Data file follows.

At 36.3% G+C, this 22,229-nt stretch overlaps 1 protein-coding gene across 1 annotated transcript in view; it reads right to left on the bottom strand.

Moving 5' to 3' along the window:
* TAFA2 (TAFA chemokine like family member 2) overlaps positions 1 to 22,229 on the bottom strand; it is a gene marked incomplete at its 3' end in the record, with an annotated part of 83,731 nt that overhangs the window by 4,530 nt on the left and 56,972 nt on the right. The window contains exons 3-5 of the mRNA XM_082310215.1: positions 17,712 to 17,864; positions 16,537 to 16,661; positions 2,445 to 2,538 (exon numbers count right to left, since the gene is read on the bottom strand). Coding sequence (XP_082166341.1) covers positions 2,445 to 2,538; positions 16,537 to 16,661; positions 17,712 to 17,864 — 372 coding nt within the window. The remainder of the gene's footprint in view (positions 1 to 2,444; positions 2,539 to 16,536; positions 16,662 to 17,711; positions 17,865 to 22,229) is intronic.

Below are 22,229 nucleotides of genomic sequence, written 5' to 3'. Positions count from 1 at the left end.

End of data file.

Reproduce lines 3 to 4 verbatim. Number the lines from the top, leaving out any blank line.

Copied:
* TAFA2 (TAFA chemokine like family member 2) overlaps positions 1 to 22,229 on the bottom strand; it is a gene marked incomplete at its 3' end in the record, with an annotated part of 83,731 nt that overhangs the window by 4,530 nt on the left and 56,972 nt on the right. The window contains exons 3-5 of the mRNA XM_082310215.1: positions 17,712 to 17,864; positions 16,537 to 16,661; positions 2,445 to 2,538 (exon numbers count right to left, since the gene is read on the bottom strand). Coding sequence (XP_082166341.1) covers positions 2,445 to 2,538; positions 16,537 to 16,661; positions 17,712 to 17,864 — 372 coding nt within the window. The remainder of the gene's footprint in view (positions 1 to 2,444; positions 2,539 to 16,536; positions 16,662 to 17,711; positions 17,865 to 22,229) is intronic.

Below are 22,229 nucleotides of genomic sequence, written 5' to 3'. Positions count from 1 at the left end.